Agrokultura underlined the damage that dryness has caused to Russia's winter grain prospects, saying that 20% of its autumn-sown crops have "emerged in a poor state", leaving them vulnerable to frost.
The Black Sea farm operator said that the "generally dry" weather in Russia had allowed it to hike winter wheat plantings to 26,375 hectares, up 10,000 hectares from last year, when excessive rains hampered seeding.
However, the dryness has been so intense that it "will put some of the Russia wheat sowings at risk, given the limited establishment to date", the group, which is listed in Stockholm, said.
Stephen Pickup, the Agrokultura managing director said that "we are concerned by the lack of rains in the Russia Central Black Soil region" where its Russian operation is based, as are some other foreign-controlled farm businesses.
"Approximately 20% of winter seeded area has emerged in a poor state and is not well prepared to face the winter."
The comments come amid growing concerns over the poor condition of the Russian winter grains crop, which has left seedlings vulnerable to cold temperatures which have already arrived.
"Heading into winter, the Russian wheat crop is struggling to germinate in unseasonably dry regions," said US broker CHS Hedging.
"There are now many thoughts that their 2015 wheat crop may not produce 50.0m tonnes."
SovEcon, which estimates this year's Russian wheat output at 58m-59m tonnes, last week flagged the potential for a sub-50m-tonne harvest next year.
Russian growers will get in the spring another shot at sowings, and may reseed areas lost to winterkill, rates of which have varied from 2.5% to 12.6%, according to SovEcon, the higher rate in 2009-10, the last time seedlings were in poor health at this time of year.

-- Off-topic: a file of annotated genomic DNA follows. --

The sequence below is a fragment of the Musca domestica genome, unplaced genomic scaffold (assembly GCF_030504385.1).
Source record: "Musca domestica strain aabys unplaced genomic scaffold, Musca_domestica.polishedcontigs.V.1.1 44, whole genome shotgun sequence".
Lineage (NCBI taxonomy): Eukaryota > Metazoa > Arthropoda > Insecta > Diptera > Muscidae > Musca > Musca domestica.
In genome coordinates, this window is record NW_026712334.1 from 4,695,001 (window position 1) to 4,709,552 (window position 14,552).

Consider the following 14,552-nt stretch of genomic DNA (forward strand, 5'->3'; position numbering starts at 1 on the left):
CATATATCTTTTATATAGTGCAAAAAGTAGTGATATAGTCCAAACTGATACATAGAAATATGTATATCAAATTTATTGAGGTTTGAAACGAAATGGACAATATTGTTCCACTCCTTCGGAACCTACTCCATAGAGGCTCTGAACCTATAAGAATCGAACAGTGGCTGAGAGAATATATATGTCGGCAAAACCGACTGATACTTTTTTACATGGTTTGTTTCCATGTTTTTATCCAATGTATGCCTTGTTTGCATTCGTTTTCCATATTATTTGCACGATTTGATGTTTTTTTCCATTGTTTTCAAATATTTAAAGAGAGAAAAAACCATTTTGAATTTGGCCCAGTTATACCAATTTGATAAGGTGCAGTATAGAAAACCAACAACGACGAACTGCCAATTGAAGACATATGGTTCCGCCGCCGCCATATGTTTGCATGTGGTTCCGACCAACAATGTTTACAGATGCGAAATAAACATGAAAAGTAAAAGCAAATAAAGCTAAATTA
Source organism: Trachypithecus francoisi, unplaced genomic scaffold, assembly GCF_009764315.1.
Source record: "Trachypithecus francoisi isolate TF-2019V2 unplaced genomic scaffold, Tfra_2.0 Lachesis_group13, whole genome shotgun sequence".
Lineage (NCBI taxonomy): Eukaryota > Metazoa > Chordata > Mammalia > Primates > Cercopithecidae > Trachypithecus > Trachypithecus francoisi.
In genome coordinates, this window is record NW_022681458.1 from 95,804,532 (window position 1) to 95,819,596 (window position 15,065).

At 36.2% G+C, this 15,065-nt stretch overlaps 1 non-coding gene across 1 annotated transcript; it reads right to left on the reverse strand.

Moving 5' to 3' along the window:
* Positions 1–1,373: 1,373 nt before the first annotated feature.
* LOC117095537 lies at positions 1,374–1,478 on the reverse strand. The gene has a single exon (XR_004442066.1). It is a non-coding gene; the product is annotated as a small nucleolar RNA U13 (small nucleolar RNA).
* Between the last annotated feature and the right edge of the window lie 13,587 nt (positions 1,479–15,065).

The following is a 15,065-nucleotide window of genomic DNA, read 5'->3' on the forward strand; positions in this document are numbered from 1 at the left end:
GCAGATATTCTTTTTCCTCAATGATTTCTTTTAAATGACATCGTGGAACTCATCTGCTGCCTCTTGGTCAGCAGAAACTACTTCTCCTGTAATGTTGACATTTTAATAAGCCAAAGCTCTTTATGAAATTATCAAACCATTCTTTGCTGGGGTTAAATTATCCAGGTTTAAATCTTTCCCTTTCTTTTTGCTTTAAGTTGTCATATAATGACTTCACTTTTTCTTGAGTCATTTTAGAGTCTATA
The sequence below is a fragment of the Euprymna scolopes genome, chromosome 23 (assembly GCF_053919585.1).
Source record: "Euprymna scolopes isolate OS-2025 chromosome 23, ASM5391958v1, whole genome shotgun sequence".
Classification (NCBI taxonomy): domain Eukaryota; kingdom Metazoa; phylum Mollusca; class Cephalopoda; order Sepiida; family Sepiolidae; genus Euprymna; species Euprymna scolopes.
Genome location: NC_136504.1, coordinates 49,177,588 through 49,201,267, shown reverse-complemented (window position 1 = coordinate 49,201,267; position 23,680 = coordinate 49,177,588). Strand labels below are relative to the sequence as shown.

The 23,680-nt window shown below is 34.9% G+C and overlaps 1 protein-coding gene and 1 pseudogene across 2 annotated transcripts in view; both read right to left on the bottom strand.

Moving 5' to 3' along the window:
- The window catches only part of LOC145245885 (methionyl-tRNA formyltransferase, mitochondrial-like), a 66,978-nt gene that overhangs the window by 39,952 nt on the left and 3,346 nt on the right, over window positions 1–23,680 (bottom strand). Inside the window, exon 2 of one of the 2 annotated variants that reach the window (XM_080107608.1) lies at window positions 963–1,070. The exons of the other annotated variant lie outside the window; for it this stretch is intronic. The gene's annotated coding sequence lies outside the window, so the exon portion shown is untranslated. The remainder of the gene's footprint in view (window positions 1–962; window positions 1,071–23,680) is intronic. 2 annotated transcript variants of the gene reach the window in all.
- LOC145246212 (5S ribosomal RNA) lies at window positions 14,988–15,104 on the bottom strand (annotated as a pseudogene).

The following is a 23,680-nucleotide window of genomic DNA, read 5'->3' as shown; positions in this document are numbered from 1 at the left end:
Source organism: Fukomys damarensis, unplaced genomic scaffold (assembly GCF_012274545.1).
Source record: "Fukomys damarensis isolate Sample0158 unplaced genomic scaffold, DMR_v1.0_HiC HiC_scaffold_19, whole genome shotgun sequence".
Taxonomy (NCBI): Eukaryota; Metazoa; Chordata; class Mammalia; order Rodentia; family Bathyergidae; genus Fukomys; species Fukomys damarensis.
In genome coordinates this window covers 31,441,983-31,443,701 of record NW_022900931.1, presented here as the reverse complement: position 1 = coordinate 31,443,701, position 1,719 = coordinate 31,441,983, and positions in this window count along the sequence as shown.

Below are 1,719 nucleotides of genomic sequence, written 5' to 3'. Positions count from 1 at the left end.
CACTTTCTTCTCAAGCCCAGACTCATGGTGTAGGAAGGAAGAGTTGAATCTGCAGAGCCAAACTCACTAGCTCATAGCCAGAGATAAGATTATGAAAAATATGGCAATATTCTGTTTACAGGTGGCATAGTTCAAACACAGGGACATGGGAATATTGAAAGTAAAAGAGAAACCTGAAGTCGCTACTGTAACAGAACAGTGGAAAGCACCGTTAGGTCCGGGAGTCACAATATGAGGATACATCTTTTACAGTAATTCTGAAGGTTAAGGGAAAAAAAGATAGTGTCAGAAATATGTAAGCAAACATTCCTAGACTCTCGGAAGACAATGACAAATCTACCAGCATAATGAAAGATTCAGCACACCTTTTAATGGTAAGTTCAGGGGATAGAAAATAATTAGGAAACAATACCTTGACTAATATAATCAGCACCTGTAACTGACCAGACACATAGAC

Mr Pickup said: "If required we will reseed certain areas in the spring."
However, spring grains, bar corn, typically yield less, if potentially offering quality advantages.
And sowings of spring crops potentially face a hiccup from the weak rouble, in raising costs of imported inputs such as seed and agrichemicals, SovEcon has warned.
However, Agrokultura revealed a better start for its 25,550 acres of winter barley, rapeseed and wheat in Ukraine, up some 850 acres year on year.
"Ukrainian conditions have been good and we are pleased with the establishment of the crop," Mr Pickup said.
He also noted a jump of 16.6% in revenues from the group's Russian dairy operation in the year to the end of last month, despite a small fall in production, reflecting a drive to strip out less productive cows.
Milk prices were 33% higher in rouble terms, helped by a Russian market marked by strong demand and, recently, squeezed supplies, following the ban on ag imports from the likes of the European Union, imposed after some Western nations imposed sanctions on Russia for its alleged role in stoking Ukraine unrest.
"The pricing environment remains strong," Mr Pickup said, adding that "sanctions are likely to maintain the current pricing environment".